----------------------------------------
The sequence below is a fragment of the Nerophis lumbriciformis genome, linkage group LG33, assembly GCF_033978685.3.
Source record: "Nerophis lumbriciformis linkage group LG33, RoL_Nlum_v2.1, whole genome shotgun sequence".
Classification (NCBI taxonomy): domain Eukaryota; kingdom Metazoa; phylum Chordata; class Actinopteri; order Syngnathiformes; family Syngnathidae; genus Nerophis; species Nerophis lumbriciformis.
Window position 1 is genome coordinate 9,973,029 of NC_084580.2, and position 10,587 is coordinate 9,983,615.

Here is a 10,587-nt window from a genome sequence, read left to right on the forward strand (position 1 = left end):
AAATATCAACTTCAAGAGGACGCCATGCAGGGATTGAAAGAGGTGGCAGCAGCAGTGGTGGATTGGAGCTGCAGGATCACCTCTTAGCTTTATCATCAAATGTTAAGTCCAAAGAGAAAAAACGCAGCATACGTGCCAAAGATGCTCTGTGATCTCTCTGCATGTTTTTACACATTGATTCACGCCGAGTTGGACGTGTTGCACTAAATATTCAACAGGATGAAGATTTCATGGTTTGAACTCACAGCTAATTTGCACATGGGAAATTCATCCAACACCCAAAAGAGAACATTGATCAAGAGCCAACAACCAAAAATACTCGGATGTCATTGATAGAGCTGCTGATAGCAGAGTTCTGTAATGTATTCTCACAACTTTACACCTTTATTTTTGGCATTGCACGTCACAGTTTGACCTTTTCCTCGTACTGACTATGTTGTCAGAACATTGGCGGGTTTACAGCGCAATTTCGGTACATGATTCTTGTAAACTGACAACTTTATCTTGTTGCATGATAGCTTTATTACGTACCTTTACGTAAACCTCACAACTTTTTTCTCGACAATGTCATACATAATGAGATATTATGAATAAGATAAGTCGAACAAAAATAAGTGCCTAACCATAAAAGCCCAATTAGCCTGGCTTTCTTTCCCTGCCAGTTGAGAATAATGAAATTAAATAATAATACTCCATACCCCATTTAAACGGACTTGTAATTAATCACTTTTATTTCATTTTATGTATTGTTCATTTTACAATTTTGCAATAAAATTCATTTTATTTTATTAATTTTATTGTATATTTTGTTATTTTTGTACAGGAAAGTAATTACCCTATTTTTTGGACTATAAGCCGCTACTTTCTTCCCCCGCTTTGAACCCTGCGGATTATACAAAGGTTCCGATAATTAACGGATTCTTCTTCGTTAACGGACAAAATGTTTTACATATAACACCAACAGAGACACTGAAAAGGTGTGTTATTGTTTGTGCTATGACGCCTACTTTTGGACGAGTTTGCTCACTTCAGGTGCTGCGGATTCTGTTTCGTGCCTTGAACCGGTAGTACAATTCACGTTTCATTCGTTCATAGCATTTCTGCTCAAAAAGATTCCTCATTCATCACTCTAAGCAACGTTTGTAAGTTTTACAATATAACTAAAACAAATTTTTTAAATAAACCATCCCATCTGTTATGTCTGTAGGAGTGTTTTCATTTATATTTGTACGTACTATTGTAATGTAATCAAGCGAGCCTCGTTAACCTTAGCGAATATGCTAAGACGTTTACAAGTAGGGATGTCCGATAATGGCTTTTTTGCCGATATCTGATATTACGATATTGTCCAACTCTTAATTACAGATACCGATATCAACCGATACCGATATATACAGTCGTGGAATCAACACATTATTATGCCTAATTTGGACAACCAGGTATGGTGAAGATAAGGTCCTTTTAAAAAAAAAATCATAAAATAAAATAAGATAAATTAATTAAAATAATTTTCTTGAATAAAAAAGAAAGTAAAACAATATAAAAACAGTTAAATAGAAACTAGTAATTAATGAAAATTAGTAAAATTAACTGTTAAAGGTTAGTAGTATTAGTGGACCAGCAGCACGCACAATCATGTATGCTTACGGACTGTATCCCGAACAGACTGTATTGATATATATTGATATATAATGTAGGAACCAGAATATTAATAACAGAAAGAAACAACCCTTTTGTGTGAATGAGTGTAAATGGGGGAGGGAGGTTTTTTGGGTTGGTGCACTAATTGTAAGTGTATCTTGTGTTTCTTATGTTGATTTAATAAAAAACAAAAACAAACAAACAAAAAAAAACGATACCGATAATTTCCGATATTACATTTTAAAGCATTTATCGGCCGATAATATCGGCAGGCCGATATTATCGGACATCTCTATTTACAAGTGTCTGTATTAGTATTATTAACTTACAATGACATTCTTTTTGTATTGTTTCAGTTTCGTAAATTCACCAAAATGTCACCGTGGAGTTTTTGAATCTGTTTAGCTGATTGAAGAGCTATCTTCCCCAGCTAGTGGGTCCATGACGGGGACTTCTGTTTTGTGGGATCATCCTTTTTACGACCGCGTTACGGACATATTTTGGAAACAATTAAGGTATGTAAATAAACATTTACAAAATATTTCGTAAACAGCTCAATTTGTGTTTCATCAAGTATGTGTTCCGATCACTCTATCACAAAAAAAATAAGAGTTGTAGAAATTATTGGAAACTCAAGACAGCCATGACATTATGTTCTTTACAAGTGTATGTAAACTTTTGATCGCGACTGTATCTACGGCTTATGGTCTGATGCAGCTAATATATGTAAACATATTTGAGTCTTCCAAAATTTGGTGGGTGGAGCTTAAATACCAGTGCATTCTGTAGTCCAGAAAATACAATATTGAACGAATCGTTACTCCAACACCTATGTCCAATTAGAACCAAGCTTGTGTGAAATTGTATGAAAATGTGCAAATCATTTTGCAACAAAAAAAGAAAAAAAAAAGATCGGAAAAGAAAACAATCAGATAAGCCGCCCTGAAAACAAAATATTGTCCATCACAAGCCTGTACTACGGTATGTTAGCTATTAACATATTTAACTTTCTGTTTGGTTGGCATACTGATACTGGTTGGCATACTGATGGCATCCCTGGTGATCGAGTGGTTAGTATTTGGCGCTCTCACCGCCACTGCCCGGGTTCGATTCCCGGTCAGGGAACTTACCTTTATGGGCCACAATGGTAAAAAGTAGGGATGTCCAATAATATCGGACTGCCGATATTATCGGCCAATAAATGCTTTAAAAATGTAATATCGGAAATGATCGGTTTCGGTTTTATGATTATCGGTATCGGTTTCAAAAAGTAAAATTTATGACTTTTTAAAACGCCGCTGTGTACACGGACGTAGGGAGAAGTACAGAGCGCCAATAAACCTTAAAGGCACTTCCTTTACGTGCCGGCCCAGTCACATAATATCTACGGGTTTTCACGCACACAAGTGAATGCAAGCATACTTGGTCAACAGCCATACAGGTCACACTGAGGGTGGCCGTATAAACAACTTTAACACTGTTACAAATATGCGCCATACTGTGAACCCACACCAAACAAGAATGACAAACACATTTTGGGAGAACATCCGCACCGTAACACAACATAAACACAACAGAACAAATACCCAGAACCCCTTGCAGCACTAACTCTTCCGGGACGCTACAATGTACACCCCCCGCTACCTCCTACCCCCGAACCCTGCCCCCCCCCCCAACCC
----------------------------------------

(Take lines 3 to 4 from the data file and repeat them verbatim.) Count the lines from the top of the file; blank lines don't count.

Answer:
Classification (NCBI taxonomy): domain Eukaryota; kingdom Metazoa; phylum Chordata; class Actinopteri; order Syngnathiformes; family Syngnathidae; genus Nerophis; species Nerophis lumbriciformis.
Window position 1 is genome coordinate 9,973,029 of NC_084580.2, and position 10,587 is coordinate 9,983,615.